Mtn. Law: Must a seller of real estate disclose defects to a potential buyer? | SummitDaily.com
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Mtn. Law: Must a seller of real estate disclose defects to a potential buyer?

Noah Klug
special to the daily

Must a seller of real estate disclose the property’s defects to a potential buyer? The general rule is caveat emptor (buyer beware). This means buyers are responsible for reasonably investigating what they are buying before buying it. The caveat emptor rule is supported by the language of widely used standard contract forms promulgated by the Colorado Real Estate Commission, which state: “Unless otherwise provided in this Contract, Buyer acknowledges that Seller is conveying the Property to Buyer in an ‘as is’ condition, ‘where is’ and ‘with all faults.'”

There are, however, limits to the caveat emptor rule and the enforceability of an “as is” contract. Basically, property defects are either “patent” (meaning obvious or easy to determine) or they are “latent” (not obvious or easy to determine). Patent defects are subject to the caveat emptor rule and “as is” language of a contract (so a seller generally doesn’t need to disclose them), but a seller can be liable for latent defects that the seller knew about and failed to disclose. This principle is also reflected in the standard contract forms, which state: “Seller shall disclose to Buyer, in writing, any latent defects actually known by Seller.” There is no bright line rule for what defects are considered latent, but courts have found them to include things like soil conditions, environmental issues or insect infestations.

The standard contract forms allow the parties to agree (or not) that the seller will complete a property disclosure form consisting of a list of questions about the subject property. The form states that the seller must answer the questions based on the seller’s “Current actual knowledge.” The term “current” means as of the date of the contract, so, if the seller provided her broker with a property disclosure form when the property was listed for sale and a condition changes before a contract is made, the seller should update the disclosure (and the buyer should insist on this). Sellers might be lulled into thinking that, if there’s not a question about it on the disclosure form, then it doesn’t have to be disclosed. That is not likely the case. If a defect is latent (and serious enough to merit consideration), it should be disclosed regardless of whether it’s on the form.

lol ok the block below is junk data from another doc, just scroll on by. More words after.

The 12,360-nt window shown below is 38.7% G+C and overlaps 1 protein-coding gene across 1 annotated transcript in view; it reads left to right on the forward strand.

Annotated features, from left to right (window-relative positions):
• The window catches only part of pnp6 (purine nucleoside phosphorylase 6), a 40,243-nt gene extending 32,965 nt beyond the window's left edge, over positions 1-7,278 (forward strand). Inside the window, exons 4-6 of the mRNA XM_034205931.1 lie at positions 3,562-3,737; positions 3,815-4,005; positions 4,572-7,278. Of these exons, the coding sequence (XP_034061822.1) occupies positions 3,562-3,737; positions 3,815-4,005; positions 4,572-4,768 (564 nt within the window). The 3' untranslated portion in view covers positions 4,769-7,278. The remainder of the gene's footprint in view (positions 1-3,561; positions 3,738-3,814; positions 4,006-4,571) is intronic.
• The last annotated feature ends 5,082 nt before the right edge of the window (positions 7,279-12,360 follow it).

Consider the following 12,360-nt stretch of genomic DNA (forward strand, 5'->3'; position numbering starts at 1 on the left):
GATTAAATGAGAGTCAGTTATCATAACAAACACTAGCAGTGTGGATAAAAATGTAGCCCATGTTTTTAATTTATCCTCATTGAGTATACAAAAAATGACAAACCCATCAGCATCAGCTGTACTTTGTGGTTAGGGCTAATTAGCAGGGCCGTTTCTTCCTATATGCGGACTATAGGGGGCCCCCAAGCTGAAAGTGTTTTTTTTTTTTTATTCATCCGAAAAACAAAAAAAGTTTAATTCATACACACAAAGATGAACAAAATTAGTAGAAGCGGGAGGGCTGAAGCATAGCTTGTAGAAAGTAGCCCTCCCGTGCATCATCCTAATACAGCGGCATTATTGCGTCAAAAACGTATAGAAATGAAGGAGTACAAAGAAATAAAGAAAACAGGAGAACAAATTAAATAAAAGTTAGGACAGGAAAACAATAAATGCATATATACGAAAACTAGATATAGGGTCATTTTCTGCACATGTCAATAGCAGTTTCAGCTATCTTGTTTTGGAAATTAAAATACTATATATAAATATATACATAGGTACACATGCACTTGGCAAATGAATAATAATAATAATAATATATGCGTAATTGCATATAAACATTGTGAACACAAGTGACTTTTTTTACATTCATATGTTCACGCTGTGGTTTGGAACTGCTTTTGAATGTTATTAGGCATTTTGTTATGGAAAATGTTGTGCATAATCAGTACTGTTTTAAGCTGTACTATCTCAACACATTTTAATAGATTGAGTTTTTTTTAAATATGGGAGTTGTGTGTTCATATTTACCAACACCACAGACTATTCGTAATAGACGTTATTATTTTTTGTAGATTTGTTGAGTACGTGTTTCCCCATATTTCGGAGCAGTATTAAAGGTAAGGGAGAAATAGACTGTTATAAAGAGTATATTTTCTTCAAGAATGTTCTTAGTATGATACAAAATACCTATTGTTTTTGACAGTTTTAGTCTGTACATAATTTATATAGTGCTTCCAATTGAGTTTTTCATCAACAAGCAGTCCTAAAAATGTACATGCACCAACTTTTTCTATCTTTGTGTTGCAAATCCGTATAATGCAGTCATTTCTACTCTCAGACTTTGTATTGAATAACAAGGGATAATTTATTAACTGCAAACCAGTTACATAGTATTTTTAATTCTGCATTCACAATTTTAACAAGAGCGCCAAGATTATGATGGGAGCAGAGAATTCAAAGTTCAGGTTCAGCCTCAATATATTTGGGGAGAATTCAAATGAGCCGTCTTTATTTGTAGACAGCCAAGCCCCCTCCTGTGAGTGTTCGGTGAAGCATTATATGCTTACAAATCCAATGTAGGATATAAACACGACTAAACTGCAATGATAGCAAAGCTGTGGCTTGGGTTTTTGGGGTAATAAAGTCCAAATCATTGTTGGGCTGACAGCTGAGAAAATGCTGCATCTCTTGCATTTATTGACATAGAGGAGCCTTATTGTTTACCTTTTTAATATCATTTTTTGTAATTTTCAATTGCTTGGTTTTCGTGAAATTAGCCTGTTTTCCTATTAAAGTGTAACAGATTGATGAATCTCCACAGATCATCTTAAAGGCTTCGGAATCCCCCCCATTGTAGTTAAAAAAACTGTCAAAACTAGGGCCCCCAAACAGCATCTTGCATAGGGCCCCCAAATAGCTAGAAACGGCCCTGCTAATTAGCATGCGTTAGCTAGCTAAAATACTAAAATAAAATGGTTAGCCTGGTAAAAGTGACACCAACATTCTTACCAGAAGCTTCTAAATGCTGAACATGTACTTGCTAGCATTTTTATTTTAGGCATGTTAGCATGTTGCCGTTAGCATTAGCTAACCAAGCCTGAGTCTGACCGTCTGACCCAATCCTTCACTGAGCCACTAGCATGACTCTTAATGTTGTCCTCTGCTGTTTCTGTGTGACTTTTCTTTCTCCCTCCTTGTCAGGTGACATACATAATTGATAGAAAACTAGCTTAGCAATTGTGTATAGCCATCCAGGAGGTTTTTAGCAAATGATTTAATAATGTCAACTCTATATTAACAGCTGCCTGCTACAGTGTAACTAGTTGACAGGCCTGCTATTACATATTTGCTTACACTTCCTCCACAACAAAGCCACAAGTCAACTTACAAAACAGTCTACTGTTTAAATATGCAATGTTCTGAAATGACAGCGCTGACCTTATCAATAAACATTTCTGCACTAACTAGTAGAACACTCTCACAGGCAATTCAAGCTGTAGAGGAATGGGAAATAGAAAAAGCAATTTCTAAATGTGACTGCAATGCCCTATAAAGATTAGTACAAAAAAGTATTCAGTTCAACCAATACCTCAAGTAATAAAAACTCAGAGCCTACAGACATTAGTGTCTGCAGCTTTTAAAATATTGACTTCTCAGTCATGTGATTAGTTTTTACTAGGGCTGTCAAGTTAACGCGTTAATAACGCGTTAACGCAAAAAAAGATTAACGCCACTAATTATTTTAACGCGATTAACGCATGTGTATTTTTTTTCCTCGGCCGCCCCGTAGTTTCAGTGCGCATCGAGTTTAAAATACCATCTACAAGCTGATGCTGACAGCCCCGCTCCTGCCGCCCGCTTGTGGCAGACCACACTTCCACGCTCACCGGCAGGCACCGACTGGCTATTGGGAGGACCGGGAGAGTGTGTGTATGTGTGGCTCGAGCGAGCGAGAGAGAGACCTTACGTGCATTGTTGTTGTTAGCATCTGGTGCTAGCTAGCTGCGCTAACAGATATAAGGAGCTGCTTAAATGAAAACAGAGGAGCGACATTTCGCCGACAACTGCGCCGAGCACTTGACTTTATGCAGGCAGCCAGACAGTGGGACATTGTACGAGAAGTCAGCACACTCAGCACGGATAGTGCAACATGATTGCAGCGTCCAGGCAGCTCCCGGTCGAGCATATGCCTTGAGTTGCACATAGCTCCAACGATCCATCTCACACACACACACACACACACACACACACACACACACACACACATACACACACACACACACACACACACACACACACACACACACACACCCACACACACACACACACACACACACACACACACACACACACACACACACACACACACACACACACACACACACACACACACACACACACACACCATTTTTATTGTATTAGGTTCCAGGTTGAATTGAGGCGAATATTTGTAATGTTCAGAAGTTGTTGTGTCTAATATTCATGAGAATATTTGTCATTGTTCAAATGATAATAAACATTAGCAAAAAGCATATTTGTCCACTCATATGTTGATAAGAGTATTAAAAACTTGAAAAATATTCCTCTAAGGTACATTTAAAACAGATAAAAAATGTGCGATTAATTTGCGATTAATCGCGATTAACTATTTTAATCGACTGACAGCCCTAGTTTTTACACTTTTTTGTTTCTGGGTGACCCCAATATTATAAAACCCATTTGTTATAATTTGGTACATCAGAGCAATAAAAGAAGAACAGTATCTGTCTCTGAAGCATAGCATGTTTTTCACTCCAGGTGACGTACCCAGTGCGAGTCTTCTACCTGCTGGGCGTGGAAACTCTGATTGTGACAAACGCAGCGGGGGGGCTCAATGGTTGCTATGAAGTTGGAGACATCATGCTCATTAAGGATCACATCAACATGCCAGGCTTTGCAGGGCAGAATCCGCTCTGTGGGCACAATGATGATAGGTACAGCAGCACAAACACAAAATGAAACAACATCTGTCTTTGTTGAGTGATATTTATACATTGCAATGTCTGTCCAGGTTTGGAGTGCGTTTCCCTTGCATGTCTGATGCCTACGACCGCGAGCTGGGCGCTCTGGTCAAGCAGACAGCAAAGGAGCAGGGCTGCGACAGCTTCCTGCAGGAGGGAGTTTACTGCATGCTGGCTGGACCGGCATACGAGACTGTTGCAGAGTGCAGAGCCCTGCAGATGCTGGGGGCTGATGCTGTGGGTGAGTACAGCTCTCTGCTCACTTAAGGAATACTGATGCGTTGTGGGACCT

A common issue for sellers is whether they must disclose something that has been remedied. It is notable that most of the sections of the standard disclosure form simply ask if a condition exists “now,” not ever. The two exceptions are the sections on structural and environmental conditions, which require disclosure whether certain conditions have “ever existed.” That would include conditions that were remedied.

In some circumstances, there are laws indicating whether or not certain information must be disclosed. To give some examples, sellers must disclose any lead-based paint risk assessments or inspections in their possession, and any methamphetamine activity relating to the property (unless the property has been remediated in accordance with Colorado state standards). Sellers in Colorado are not required to disclose conditions that are merely psychological such as where an occupant had or was suspected of having HIV or any other disease “which has been determined by medical evidence to be highly unlikely to be transmitted through the occupancy of a dwelling place” … that a homicide or suicide took place at a property … or that a property may be haunted.

If there’s ever a question whether something should be disclosed, it’s best to disclose, disclose, disclose. Buyers tend to be forgiving of honest disclosures made up-front, but not when they think something has been hidden. It is better for sellers to disclose something and potentially lose a sale than to run the risk of later being accused of fraud.

Noah Klug is principal of The Klug Law Firm, LLC, emphasizing real estate, business, and litigation. He may be reached at 970-468-4953 or Noah@TheKlugLawFirm.com.


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